Bhuma Krishnamachari, PhDPredictors of Stress, Anxiety, and Depression in Female Osteopathic Medical Students: A Prospective Cohort Study | Dr. Krishnamachari serves as Assistant Dean of Research and an Associate Professor of Clinical Specialties at the New York Institute of Technology College of Osteopathic Medicine. She recently completed a Health Policy Fellowship with Ohio State University. Special funding for this project was provided by the Dale Dodson Educational Fund.

Alexis Marie LaPietra, DO, FACEP, FAAEM

Alexis LaPietra, DO, FACEP. FAAEMOsteopathic Manipulative Treatment vs. Standard Therapy in the Management of Acute Neck and Low Back Pain in the Emergency Department | Dr. LaPietra is the Medical Director of the Emergency Medicine Pain Management Program and the Fellowship Director of the Emergency Medicine Pain Management Fellowship and Emergency Medicine Mental Health and Addiction Medicine Fellowship at St Joseph’s Health in Paterson, New Jersey. Co-branded award funded in collaboration with The American Osteopathic Foundation.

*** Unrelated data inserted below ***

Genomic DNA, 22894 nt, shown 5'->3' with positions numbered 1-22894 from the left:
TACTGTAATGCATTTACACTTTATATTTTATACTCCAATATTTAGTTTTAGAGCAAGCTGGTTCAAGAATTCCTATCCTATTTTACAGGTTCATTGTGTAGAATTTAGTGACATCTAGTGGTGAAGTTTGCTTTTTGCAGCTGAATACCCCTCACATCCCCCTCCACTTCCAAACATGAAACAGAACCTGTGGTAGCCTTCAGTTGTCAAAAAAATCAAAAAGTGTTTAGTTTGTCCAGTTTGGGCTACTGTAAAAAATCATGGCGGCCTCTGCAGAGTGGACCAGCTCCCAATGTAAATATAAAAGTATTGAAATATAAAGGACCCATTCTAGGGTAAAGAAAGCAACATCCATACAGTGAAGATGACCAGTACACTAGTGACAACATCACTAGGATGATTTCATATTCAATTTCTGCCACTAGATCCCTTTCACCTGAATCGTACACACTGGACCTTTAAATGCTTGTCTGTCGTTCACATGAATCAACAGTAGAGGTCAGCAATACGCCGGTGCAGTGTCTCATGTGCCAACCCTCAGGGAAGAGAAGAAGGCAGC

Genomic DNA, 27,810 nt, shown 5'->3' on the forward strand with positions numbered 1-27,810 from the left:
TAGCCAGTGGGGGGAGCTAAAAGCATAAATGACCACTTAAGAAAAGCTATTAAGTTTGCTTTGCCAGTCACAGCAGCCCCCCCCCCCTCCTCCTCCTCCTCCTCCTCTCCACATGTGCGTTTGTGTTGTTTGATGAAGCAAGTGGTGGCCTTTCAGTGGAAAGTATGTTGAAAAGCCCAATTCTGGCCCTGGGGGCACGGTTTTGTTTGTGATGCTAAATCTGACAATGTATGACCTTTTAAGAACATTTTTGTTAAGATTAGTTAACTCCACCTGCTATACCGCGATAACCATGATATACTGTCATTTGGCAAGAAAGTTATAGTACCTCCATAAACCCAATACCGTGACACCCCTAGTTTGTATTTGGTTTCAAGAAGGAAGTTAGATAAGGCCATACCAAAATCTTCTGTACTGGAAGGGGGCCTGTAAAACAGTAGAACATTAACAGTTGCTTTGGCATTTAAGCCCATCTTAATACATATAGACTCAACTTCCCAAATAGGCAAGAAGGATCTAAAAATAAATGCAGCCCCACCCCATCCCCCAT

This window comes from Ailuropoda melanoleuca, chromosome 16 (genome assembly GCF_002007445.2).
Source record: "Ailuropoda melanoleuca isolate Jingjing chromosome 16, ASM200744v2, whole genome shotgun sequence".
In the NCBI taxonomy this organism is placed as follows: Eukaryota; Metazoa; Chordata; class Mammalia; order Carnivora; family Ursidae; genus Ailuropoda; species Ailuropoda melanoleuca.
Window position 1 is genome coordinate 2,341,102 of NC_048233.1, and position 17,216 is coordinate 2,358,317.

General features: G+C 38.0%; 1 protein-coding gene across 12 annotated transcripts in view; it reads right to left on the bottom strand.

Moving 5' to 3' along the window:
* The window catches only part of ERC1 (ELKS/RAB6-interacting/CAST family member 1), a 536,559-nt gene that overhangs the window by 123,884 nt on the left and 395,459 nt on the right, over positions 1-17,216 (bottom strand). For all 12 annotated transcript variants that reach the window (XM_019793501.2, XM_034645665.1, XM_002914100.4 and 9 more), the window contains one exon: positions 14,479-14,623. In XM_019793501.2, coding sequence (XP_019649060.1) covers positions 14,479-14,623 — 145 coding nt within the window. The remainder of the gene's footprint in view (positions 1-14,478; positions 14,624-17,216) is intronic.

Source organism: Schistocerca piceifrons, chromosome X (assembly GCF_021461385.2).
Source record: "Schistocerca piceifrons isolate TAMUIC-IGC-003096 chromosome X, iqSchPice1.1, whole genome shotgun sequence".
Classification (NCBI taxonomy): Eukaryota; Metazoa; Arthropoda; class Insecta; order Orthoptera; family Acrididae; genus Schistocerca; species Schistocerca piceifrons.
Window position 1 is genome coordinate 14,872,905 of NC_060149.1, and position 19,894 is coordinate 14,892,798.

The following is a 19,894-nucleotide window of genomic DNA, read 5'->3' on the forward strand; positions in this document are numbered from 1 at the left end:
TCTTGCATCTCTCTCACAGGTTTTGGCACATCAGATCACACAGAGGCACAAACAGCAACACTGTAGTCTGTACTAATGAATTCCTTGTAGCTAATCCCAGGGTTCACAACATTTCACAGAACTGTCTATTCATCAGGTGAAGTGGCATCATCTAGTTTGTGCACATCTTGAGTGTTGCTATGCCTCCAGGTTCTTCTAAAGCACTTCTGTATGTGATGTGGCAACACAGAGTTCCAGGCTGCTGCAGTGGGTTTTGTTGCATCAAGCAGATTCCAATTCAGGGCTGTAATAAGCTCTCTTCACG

John C. Licciardone, DO, MS, MBA

John Licciardone, DO, MS, MBAOptimizing Chronic Pain Management through Patient Engagement with Quality of Life Measures: A Randomized Controlled Trial | Dr. Licciardone holds the Osteopathic Heritage Foundation Richards-Cohen Distinguished Chair in Clinical Research at the University of North Texas Health Science Center. He directs the Osteopathic Research Center and its PRECISION Pain Research Registry, which studies precision medicine and biopsychosocial aspects of pain.

Patrick O'Connell, OMS-IV

Role of ERAP1 in Tr1 Cell Biology and Ankylosing Spondylitis | Student Doctor O’Connell is a fourth year DO-PhD student at Michigan State University College of Osteopathic Medicine. He is working to uncover mechanisms underlying chronic autoimmune disorders, notably, Ankylosing Spondylitis. These studies will focus on the role of an important anti-inflammatory cell termed Type 1 Regulatory T cells (Tr1 cells), which potentially play an important role in joint inflammation. Special funding received from the AT Still Foundation.

Beverly A. Rzigalinski, PhD